“Do we go straight into it from Immigrant Song?” the crew asks. “No, I need a minute. It’s a lot of work,” Jason answers. Later, he wonders if they can shorten Moby Dick a bit. “It comes in at two minutes,” Jason tells them. “Can we make it happen at a minute and a half?” I’m not sure exactly what is two minutes, but assume it’s the time from the start of the drum solo to the start of the video. For reasons unclear to me, this couldn’t be done, so they do a run through at two minutes.
"That's the best I've ever done it," Jason says when it's done. "Tonight I'll be all..." and he starts playing a series of apparently embarrassingly pedestrian tom fills, but I can't hear that they are any worse than what he did. If he played the pedestrian version of the solo that evening, which finally makes it's appearance in the set in Kitchener, neither I nor anybody else in the crowd complained.
When he first called James Dylan to ask him to sing in his band, Dylan didn't believe it was Jason Bonham. He thought it was his friends playing a joke. When Bonham finally convinced him he was the real Jason Bonham, and began explaining his concept for the show, one thought worried Dylan the whole time. "Will I have to wear the wig?" he asked when Bonham finished his spiel. "The wig," Dylan, who is a graphic artist when not touring with Jason Bonham, says now "was a deal breaker."
"No wig," Bonham replied. "We want to do this with some dignity."
How then to explain the video after the intermission? It is of Jason and his parents, circa mid-1970's: Jason, a wad of gum in his mouth, drumming; Jason wearing a silly nose making faces for the camera while his dad drums to Dr. John's Right Place Wrong Time; Jason dancing to Gary Glitter's I'm The Leader Of The Gang (I Am!), a silly dance that's embarrassing for Jason and amusing to everybody else in the theatre.
"That dancing wouldn't be so bad," Jason says after the video, "if it was once. But it wasn't," he laughs. Then the count in for the second set:
We've done four already
and now were steady,
and then they went
My own band plays The Ocean and a trouble spot in it for our guitar player, i.e. me, is coming out of the solo and hitting on the verse section. Catania nails this, and I notice night to night an adjustment: in Toronto he plays the solo straight, in Kitchener he kicks in the wah-wah pedal. "The one thing Robert told Jason," Catania tells me at soundcheck, "is do your own thing with the music." So Jason gives the guys some leeway with the arrangements, to wah or not to wah is one of these times.
After The Ocean Dylan picks up his Ovation while LeBlanc is handed his Martin acoustic. Catania starts Over the Hills and Far Away off on his Les Paul, and he's soon being doubled by Dylan. Over the Hills is a complicated song to play and these guys handle it with ease. It's indicative of how good they are, how good they've become that they make Over the Hills and Far Away seem so easy.
"Jason's a great blues drummer." Dorian Heartsong is leaning against the doorway, his long black curly hair framing his face. Backstage he is casual and easygoing, he speaks softly and has what my mother would say is 'a nice smile.' (Of course, she would also say he needs a haircut.) "A slow blues is hard for drummers to play, and Jason nails it," he continues, having been asked about playing with Jason, and the conversation has turned to Since I've Been Loving You.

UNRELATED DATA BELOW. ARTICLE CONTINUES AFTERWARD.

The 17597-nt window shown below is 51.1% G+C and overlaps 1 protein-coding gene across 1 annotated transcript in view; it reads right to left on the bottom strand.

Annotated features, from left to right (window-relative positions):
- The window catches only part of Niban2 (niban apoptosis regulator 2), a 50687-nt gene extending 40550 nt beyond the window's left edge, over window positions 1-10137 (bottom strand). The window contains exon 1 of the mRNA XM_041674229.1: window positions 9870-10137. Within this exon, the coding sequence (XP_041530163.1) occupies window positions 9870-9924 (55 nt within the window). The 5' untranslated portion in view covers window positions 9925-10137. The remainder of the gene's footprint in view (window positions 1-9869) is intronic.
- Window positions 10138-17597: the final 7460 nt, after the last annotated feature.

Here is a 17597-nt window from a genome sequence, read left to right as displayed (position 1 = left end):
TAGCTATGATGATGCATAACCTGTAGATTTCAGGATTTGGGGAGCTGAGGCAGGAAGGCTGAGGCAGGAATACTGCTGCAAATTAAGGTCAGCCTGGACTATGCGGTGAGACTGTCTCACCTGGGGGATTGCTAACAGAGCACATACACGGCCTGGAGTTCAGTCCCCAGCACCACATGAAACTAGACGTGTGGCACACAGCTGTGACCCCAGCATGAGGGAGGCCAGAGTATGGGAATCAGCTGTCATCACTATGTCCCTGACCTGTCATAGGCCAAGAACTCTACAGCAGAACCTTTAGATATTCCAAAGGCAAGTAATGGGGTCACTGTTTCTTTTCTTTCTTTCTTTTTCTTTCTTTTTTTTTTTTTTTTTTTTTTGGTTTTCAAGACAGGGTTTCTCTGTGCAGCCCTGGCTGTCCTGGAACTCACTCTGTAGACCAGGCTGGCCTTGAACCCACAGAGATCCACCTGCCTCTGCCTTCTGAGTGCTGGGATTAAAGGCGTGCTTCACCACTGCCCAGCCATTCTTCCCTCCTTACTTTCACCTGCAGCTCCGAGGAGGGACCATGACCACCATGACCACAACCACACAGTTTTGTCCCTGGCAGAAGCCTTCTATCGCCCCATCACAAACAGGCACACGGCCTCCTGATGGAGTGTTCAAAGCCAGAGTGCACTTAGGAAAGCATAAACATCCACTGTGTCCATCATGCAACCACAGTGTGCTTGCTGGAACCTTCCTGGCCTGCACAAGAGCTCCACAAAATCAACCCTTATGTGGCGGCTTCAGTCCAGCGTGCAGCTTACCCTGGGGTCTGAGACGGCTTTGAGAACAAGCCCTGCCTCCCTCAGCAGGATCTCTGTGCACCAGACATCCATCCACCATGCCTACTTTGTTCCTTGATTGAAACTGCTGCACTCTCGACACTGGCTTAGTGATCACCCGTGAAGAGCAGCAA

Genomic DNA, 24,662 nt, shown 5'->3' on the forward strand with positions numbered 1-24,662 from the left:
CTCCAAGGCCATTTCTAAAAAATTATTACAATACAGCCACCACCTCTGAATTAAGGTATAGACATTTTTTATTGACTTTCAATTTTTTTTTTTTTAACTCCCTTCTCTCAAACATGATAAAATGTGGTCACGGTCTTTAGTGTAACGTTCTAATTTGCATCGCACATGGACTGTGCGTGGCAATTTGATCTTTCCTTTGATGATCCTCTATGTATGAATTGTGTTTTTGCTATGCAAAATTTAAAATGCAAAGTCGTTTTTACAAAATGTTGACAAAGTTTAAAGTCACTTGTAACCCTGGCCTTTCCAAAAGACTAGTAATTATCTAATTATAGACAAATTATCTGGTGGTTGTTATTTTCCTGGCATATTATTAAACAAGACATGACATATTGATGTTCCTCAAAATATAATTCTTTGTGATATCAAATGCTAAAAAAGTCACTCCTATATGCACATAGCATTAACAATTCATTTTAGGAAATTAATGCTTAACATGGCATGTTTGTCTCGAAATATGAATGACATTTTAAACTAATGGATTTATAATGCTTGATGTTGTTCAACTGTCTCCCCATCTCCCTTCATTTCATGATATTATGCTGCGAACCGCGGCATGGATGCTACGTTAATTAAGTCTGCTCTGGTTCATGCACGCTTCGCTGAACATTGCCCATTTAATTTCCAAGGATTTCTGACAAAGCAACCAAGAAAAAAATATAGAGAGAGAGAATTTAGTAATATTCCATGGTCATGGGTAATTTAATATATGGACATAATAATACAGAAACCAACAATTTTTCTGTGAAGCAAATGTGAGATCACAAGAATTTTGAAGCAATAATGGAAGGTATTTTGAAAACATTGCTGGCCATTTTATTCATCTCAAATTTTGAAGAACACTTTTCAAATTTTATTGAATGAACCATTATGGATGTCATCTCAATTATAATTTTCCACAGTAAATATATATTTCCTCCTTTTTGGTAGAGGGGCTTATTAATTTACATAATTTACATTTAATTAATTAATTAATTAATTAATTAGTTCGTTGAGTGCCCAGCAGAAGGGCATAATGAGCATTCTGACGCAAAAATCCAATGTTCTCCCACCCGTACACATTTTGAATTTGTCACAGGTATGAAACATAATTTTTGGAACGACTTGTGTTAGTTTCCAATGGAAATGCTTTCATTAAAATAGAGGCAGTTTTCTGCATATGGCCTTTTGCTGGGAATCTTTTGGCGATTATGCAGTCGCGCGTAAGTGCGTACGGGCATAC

"Dorian is the new guy in the band," is an oft heard joke. He has, in fact, played more Led Zeppelin Experience shows than his predecessor, Michael Devin. Having come to the band on Devin's recommendation after Devin moved on to Whitesnake, however, Heartsong will likely always be the new guy. For James Dylan, he calls him the yin to his yang: "We have long talks on the bus," Dylan says of Heartsong. "We talk about space and stuff," to which they both laugh.
Jason Bonham is the real front man for this show and Since I've Been Loving You is Dylan's first chance to speak to the audience: "It's the Jason Bonham Led Zeppelin Experience, not the James Dylan Led Zeppelin Experience," he said when I interviewed him in 2011. At both shows he mentions his cottage in Algonquin Park, a few hours north of Toronto. It is, along with his wife and family, his favourite topic of conversation. The cottage has been in his family 3 generations and he's been going there since he was a boy. Of his wife, he rarely mentions her without referring to her as beautiful, as in "my beautiful wife Averelle," or "the beautiful..." So much so that someone learning English around the band might think Beautiful is her given name.
While introducing Since I've Been Loving You, Dylan mentions it is the first song Catania and Bonham ever played together. And while it's true that yes, it's a slow blues and yes, Bonham is great in it and yes, Stephen LeBlanc shines on the keys and yes, James Dylan wails and moans and flat out sings his ass off, Since I've Been Loving You is a guitarists song, and Catania shines.
The same applies to The Song Remains the Same. In the last year I attempted to learn this song for a band tryout, and I can confirm, it's a complex song musically as well as technically. The band was flawless and carried the song with energy, exactly the way it should be played.
For soundcheck in Kitchener, the band worked on Moby Dick and Houses of the Holy then played through Trampled Underfoot and When the Levee Breaks. As well, partial versions of Kashmir, Over the Hills and Far Away and Rock and Roll are played and they jammed Stephen LeBlanc's Clavinet jam, Georgia on My Mind and Earth Wind and Fire's After the Love is Gone.
After When the Levee Breaks, there's much discussion about Catania's sound. He is using 2 Marshall amplifier heads and 1 Orange head, each fed through it's own speaker cabinet and then miked separately. "Can you turn down the Orange and increase the Marshalls?" Jason asks the soundcrew. They want the sound softened, and Catania takes over on the mic, looking for the perfect tone.